Dark rooms with sunlight slicing through Venetian blinds, alleyways littered with garbage, abandoned warehouses where dust fogs the air, rain-slickened streets, seedy detective offices overlooking bustling streets, and cigarettes, always cigarettes: this is the stuff film noir is made of – a perfect blend of form and content, where the desperation and hopelessness of the situations is reflected in a visual style that drenches the world in shadows and only occasional bursts of sunlight. Occasionally acerbic, usually cynical, film noir gives us characters forever trying to elude some mysterious past that continues to haunt them, hunting them down with a fatalism that teases and taunts before delivering the final blow.
OUT OF THE PAST is an archetypal noir about a man trying to escape his past (he ran away with his partner's girlfriend). Jeff (Robert Mitchum) is a seemingly good guy, but one bad turn has made his life a hell from which he can never completely free himself. His nemesis is a racketeer (Kirk Douglas) who needs to use Jeff and does so by baiting him with one of the great femmes fatales, Jane Greer. And she consumes him.
Greer is one of many femme fatales who populate film noir - others include Rita Hayworth in LADY FROM SHANGHAI, Veronica Lake in THE BLUE DAHLIA, Joan Bennett in SCARLET STREET, Peggy Cummins in GUN CRAZY, Gloria Grahame in HUMAN DESIRE, Lizbeth Scott in DEAD RECKONING, Ava Gardner in THE KILLERS, and Barbara Stanwyck in DOUBLE INDEMNITY. These women are black widows who slowly draw in men with come-hither looks and breathless voices. Communicating a danger of sex, the femme fatale knows how to use men to get whatever she wants, whether a little murder between lovers (DOUBLE INDEMNITY) or a wild, on-the-run lifestyle (GUN CRAZY). And in one case (MILDRED PIERCE) we even get a femme fatale-tte, a teenager (Ann Blyth) who threatens to destroy her mother (Joan Crawford).
The protagonists of film noir (usually males) forever struggle to survive. Some learn to play by the rules of film noir and survived by exposing corruption (Humphrey Bogart in THE BIG SLEEP, Dick Powell in MURDER, MY SWEET). But more often than not, they're simply poor saps done in by love (Fred MacMurray in DOUBLE INDEMNITY, Edward G. Robinson in SCARLET STREET), a past transgression (Robert Mitchum in OUT OF THE PAST), or overly ambitious goals (Richard Widmark in NIGHT AND THE CITY and Sterling Hayden in THE KILLING).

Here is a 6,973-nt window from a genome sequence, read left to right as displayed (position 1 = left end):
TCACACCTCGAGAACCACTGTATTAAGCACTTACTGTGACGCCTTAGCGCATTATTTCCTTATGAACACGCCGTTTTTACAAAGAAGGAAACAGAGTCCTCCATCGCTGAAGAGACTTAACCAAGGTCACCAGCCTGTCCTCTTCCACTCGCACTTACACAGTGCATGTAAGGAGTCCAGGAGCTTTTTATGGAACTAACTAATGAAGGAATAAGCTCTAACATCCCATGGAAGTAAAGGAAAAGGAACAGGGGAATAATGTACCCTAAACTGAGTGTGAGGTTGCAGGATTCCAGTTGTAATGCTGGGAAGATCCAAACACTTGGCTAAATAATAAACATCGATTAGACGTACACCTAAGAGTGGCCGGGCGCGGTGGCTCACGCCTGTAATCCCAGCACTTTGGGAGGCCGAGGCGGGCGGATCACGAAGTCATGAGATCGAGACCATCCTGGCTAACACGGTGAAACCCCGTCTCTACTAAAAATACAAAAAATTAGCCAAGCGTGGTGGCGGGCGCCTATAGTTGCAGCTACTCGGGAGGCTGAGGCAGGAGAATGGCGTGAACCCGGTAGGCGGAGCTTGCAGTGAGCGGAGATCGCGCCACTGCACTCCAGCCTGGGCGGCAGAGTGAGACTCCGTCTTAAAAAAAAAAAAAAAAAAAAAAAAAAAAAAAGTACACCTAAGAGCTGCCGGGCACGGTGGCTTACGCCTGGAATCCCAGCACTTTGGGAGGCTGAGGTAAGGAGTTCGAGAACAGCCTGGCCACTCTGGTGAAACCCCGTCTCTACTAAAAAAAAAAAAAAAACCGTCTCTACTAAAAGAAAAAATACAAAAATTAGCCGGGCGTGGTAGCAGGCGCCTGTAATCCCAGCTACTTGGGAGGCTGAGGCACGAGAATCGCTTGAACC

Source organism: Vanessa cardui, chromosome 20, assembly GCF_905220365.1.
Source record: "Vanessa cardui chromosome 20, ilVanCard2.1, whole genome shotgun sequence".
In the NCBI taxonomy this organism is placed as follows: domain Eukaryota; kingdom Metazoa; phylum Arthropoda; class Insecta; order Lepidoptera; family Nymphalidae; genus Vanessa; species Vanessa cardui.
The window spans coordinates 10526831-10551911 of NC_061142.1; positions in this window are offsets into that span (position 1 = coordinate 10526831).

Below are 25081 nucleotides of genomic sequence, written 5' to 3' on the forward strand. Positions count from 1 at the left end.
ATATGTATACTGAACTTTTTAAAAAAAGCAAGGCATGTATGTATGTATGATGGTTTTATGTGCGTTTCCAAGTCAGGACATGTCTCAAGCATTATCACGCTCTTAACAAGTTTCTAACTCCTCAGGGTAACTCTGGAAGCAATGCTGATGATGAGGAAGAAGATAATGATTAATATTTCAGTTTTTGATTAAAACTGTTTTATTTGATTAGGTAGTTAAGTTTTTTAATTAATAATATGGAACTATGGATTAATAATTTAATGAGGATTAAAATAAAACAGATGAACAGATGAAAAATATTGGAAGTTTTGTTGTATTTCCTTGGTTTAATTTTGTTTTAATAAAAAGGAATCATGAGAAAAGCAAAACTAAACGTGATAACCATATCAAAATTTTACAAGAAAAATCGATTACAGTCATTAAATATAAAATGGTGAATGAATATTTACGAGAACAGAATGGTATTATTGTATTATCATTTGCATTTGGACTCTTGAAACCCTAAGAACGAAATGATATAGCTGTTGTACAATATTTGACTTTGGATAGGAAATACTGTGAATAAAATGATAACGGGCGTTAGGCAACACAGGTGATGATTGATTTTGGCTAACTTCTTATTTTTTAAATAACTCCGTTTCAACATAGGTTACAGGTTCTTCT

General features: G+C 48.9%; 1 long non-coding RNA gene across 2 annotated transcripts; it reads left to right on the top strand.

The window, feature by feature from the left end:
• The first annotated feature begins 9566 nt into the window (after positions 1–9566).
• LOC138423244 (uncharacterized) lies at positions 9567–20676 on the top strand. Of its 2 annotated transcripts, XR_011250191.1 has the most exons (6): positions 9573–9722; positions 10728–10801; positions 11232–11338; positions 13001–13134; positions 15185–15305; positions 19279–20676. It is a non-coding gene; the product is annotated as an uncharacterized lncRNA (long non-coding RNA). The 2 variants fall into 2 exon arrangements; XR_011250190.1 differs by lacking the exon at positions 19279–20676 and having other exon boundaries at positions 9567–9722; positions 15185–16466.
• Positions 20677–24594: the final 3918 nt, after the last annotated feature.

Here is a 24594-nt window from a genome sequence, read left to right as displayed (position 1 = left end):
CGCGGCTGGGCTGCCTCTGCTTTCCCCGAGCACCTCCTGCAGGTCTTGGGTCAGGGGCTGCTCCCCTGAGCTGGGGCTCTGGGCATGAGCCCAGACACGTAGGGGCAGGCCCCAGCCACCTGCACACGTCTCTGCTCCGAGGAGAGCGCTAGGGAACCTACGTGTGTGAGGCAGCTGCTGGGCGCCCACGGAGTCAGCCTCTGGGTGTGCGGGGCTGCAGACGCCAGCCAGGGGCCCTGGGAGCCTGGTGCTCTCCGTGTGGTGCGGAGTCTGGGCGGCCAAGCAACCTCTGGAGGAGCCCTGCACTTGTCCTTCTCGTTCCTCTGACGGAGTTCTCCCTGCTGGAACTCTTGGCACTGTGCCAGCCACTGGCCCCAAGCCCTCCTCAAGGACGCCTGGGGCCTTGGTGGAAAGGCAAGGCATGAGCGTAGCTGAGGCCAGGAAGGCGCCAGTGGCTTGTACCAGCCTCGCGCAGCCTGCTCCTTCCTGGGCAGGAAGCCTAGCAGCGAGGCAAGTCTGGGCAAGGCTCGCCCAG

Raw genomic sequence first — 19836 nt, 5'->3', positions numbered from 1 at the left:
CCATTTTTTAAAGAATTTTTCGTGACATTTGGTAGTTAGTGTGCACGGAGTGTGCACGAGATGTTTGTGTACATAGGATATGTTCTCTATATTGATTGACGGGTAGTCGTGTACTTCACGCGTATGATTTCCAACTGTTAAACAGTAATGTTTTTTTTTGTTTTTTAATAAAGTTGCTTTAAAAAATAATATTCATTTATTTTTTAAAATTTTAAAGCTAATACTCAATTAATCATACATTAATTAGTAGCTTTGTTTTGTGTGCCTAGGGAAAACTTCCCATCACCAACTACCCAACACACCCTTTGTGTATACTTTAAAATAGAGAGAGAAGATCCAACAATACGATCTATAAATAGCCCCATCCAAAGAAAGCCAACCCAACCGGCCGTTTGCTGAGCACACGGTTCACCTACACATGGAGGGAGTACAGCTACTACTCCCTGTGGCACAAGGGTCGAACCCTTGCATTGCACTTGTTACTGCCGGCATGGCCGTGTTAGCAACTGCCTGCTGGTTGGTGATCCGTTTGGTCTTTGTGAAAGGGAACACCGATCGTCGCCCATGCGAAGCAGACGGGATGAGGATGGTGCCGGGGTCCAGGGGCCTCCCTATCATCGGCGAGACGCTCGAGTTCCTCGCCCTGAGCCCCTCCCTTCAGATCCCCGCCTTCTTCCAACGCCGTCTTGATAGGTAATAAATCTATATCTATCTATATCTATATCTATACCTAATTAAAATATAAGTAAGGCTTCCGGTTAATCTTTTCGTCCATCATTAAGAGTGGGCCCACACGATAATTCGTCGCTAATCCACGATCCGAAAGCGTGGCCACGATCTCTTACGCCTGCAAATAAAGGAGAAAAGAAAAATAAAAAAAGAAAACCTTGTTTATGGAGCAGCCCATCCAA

Film noir first appeared in the early '40s - STRANGER ON THE THIRD FLOOR is often cited as the first full-fledged noir, but others say that title goes to THE MALTESE FALCON. So while soldiers fought a war on foreign soil and dreamed of returning to pretty wives, cute houses and peaceful lives, film noir introduced tales about characters fighting the dark side of life back home, balancing the optimism of Hollywood musicals and comedies with seedy, two-bit criminals and doom-laden atmospheres. While Hollywood sought to help keep public morale high, film noir gave us a peek into the alleys and backrooms of a world filled with corruption, sporting evocative titles like PITFALL, NIGHTMARE, KISS OF DEATH, EDGE OF DOOM, NIGHT AND THE CITY, SIDE STREET, HILL'S ISLAND, and THE ASPHALT JUNGLE that convey in just a few words the very essence of film noir: an overpowering force that can't be avoided.
Film noir remained an important form in Hollywood until the late '50s. Films such as Orson Welles' TOUCH OF EVIL (1958) closed out the cycle. By then, the crime and detective genres were playing out their dramas in bright lights, while film noir had become fodder for film buffery.
A page happily devoted to words of misery, depression, melancholy, alienation, bleakness, disillusionment, despair, desperation, cynicism, pessimism, ambiguity, moral corruption, evil, guilt, desperation, paranoia, and existentialism.